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Non-compete clause.. enforceable in this case?


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Hello Legal Eagles,

 

I am news writer at a company and have been offered a job (at a junior role) at one of the rival companies of my current employer.

I am the juniormost in the office that i work in and have NO access to any marketing lists, or client lists, or software codes whatsoever.

I have worked with my current employer for just nine months.

My contract has a six month non-compete clause. I want to know how enforceable is this contract under UK law given the above information.

Specifically, point 14.1.1.

The relevant clause in the contract is as below..

 

-----

14 Post Termination Restrictions

 

14.1 In consideration of the Company enter into this Agreement you hereby undertake that so long as this Agreement remains in force and for a period of six months from the date on which it is terminated you shall not without the prior written consent of the Company :-

14.1.1 either solely or jointly with or on behalf of any person, firm or company directly or indirectly provide the provision of any consultancy agency or other services in competition with the services or goods supplied by the Company;

14.1.2 solicit the custom of any person, firm or company who is or has at any time during the continuance of this Agreement been a customer of the Company for the purposes of offering to that person firm or company goods or services similar to or competing with those of the business carried on by the Company;

or

14.1.3 employ any person who is or at any time in the preceding six months was an employee of the Company

------------

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Complicated area, but in general, restrictive covenants are unenforceable where they serve little purpose in protecting business interests or last longer than is necessary.

 

Therefore, if an employer were to build a restriction such as this into a contract, then he would have to demonstrate that the restriction were sufficiently long so as to enable him to amend, remove or otherwise protect HIS property in order that it would be of no use to you in moving to a competitor. He would also have to demonstrate that the restriction was necessary in order to prevent something which you possess (in this case knowledge) being of benefit to the new employer. The question therefore is whether everything which you possess about your current employer's business will be forgotten or no longer of use after six months, and whether if there is a need to protect information, passwords etc, that this will take six months to achieve. I note also that your restrictive clause does not mention the area in which you agree not to operate after leaving, nor the nature of the information or other property in your possession which the covenant seeks to protect - a restrictive covenant stands a better chance of being enforceable where it is sufficiently specific to the individual employee as to be relevant.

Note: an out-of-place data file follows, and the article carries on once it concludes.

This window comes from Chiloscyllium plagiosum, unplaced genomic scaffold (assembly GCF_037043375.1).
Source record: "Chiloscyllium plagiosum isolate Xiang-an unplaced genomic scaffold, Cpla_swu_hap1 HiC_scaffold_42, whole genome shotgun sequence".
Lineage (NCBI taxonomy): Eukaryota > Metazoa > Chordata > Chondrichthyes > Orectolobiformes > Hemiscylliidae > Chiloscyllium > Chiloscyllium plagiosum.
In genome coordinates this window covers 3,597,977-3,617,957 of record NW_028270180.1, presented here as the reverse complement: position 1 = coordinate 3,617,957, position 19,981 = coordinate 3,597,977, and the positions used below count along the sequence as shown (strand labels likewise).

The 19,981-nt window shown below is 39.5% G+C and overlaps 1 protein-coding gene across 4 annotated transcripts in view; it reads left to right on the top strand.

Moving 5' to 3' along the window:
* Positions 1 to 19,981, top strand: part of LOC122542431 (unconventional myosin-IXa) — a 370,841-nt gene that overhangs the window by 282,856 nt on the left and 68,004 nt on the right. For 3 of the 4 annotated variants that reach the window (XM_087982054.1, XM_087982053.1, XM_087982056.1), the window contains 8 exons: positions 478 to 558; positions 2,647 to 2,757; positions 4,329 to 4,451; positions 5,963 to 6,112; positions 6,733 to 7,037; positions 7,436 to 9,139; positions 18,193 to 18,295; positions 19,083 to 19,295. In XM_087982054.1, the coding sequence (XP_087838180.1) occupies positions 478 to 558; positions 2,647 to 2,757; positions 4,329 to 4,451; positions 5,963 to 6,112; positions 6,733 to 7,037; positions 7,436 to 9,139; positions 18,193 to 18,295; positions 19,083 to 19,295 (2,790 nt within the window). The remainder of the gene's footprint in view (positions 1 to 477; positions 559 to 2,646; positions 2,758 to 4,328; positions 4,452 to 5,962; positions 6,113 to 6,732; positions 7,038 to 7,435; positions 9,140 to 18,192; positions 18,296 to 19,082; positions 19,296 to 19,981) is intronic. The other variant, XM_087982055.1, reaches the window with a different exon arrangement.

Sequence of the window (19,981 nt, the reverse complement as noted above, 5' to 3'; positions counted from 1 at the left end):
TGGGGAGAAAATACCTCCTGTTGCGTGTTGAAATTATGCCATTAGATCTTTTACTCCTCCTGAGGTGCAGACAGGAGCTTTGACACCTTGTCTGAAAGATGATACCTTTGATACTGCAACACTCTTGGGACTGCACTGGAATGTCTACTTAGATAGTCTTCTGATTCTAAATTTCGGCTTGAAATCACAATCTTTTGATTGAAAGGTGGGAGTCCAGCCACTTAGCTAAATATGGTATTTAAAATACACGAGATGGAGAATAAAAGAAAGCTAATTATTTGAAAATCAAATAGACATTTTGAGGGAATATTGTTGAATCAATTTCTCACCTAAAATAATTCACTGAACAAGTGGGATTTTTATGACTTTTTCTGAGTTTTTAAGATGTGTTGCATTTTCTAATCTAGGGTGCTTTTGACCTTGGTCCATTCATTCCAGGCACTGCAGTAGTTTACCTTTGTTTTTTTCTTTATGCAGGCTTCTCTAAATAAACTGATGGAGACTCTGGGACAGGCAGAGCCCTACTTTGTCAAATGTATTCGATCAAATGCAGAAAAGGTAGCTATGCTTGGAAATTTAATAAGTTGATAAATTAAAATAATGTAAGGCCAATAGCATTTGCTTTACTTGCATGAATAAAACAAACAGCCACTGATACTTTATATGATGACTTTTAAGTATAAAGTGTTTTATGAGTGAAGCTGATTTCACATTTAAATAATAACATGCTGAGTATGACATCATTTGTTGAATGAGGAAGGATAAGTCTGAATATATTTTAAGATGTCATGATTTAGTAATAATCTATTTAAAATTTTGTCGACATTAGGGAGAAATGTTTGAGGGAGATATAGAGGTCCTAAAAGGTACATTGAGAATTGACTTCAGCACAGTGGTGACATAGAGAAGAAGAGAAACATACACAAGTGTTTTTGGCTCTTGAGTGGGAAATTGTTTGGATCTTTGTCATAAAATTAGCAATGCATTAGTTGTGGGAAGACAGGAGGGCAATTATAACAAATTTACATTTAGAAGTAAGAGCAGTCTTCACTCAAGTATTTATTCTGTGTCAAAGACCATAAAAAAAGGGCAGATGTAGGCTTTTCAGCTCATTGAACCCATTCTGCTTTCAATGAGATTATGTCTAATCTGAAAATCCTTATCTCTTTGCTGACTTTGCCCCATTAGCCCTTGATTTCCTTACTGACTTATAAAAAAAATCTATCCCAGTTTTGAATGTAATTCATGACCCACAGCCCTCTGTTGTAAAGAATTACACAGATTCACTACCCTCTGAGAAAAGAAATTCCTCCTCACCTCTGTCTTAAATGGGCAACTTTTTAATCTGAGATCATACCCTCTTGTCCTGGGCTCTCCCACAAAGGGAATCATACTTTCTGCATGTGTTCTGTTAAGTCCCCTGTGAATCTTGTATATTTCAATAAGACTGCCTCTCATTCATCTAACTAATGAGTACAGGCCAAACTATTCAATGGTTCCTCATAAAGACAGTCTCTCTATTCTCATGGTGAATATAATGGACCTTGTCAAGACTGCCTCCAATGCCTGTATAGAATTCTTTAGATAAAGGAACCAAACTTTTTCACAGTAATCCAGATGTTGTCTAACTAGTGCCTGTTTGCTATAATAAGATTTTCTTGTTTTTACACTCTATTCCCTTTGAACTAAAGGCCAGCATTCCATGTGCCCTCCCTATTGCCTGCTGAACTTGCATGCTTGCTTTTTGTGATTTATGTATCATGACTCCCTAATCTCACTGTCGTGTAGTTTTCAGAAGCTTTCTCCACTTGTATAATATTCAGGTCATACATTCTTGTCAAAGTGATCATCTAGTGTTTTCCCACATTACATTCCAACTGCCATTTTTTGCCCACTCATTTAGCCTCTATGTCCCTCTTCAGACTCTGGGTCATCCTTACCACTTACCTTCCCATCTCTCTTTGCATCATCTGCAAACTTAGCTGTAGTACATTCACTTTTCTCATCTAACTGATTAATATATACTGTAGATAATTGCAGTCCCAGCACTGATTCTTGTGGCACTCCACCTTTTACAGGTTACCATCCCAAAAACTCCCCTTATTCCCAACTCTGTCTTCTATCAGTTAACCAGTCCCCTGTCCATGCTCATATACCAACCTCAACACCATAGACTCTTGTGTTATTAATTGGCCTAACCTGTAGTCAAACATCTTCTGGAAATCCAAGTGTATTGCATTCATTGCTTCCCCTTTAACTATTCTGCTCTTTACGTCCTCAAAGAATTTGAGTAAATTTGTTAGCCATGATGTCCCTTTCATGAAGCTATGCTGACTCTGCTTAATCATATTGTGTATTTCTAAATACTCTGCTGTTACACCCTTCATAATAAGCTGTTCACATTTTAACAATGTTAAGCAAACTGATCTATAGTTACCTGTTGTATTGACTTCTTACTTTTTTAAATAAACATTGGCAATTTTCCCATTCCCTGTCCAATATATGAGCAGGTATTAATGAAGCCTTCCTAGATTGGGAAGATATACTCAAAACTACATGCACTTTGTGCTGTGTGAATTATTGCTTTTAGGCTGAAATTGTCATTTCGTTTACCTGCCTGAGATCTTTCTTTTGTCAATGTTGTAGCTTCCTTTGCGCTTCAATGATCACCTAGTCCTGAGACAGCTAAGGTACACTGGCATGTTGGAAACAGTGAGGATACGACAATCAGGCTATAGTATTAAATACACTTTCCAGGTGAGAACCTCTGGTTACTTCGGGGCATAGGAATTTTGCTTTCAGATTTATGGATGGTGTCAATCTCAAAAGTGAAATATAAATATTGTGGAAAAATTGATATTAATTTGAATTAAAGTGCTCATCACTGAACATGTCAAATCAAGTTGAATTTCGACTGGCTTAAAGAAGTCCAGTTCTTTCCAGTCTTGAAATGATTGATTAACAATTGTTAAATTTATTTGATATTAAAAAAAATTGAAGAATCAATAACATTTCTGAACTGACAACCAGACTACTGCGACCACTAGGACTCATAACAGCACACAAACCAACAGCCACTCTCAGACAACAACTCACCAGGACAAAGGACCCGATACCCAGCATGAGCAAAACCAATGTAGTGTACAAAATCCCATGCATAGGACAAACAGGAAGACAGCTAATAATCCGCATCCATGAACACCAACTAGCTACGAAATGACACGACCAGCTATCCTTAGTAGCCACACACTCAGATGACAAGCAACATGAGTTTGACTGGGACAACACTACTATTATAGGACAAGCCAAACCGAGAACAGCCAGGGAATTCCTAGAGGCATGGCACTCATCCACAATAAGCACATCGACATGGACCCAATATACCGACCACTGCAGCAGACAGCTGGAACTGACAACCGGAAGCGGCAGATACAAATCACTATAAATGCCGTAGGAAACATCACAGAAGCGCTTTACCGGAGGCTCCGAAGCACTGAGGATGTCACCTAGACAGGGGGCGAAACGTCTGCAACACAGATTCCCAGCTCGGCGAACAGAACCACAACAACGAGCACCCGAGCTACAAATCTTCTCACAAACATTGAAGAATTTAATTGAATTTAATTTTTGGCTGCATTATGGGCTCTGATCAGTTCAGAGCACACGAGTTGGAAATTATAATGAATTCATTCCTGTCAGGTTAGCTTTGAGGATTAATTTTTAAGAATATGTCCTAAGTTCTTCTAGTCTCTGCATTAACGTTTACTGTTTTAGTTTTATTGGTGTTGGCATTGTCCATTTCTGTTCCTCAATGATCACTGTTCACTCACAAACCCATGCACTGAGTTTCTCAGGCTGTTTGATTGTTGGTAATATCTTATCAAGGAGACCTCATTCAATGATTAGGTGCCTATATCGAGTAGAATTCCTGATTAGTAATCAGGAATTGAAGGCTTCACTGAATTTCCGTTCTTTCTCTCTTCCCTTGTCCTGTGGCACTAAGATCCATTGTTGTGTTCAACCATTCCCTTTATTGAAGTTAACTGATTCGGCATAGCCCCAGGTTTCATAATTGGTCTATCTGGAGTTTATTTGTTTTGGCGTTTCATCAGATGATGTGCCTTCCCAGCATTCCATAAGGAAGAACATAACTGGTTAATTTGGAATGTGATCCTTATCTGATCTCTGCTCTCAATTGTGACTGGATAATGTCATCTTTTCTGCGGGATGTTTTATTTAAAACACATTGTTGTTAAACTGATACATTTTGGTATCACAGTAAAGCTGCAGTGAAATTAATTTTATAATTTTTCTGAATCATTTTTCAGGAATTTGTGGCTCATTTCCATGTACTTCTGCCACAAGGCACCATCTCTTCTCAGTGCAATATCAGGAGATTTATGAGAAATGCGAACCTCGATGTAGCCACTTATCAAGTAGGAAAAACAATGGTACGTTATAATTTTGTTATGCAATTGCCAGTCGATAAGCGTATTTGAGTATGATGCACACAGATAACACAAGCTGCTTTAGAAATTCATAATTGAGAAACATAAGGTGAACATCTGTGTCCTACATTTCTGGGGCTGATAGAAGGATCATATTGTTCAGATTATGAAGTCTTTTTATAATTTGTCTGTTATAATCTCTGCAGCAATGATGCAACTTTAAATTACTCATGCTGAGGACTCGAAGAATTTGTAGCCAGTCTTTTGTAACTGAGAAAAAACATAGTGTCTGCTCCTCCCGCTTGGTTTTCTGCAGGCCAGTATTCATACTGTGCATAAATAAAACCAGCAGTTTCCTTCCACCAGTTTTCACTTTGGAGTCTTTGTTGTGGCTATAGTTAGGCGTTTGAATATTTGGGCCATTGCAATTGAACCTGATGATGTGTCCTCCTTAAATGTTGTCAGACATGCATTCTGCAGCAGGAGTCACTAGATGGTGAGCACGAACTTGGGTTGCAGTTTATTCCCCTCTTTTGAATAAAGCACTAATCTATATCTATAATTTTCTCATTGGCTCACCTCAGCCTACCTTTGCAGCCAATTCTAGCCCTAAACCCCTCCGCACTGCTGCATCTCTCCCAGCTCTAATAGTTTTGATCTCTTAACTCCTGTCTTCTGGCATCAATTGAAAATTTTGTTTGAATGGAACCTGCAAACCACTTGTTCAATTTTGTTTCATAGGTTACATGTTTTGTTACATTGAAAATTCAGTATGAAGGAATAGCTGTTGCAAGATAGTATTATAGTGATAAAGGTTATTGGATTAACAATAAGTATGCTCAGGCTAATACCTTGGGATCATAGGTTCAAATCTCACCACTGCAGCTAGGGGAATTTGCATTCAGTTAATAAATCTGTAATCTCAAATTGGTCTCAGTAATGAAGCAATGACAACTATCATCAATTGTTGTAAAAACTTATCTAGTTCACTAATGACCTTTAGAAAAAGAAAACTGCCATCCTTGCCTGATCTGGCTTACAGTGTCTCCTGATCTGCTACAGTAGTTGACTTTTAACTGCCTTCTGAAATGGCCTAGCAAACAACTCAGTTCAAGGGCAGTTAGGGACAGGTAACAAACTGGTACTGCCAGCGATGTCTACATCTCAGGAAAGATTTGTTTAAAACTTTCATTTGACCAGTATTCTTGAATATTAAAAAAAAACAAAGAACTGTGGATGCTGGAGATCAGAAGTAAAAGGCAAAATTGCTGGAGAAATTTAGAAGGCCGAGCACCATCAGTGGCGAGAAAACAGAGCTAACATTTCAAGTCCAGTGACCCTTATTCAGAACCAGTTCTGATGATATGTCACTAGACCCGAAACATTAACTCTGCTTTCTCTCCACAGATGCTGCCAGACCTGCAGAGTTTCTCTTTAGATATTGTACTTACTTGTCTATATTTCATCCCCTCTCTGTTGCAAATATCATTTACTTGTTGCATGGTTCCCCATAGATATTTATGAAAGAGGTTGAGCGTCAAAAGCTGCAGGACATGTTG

Even where there is a genuine need for a six month restriction, and if this were to be deemed enforceable, then the current employer should also make provision for six months salary or the equivalent gardening leave, or else you have a good counter claim for the denial of employment opportunity.

Any advice given is done so on the assumption that recipients will also take professional advice where appropriate.

 

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re: sidewinder

Thank you very much for the reply.

i guess what you are saying makes sense, in terms of the clause that it is too broad and does not specify which department, section or particular information is being protected or they want to protect.

as such i am the juniormost in the office and was the most recent person to have joined and have absolutely no access to any secrets, proprietry info or work in any other departments or roles...apart from my role of plain simple rewriting press releases etc.

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Then you should be free from the clause which binds you, however you may either want to sound out the current employer as to whether they are prepared to waive the covenant, or take a brief consultation with a lawyer for a professional opinion.

Any advice given is done so on the assumption that recipients will also take professional advice where appropriate.

 

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I have sounded out my current employer and have asked them to waive the clause. Just want to keep things nice and leave on a positive, good note. They want me to give them some of my market contacts (NONE of which were given to me by them, or none of the relationships which were created during my time here) for the waiver, which is just for the parent company and not for the specific unit (that falls under the parent company) that i have an offer from.

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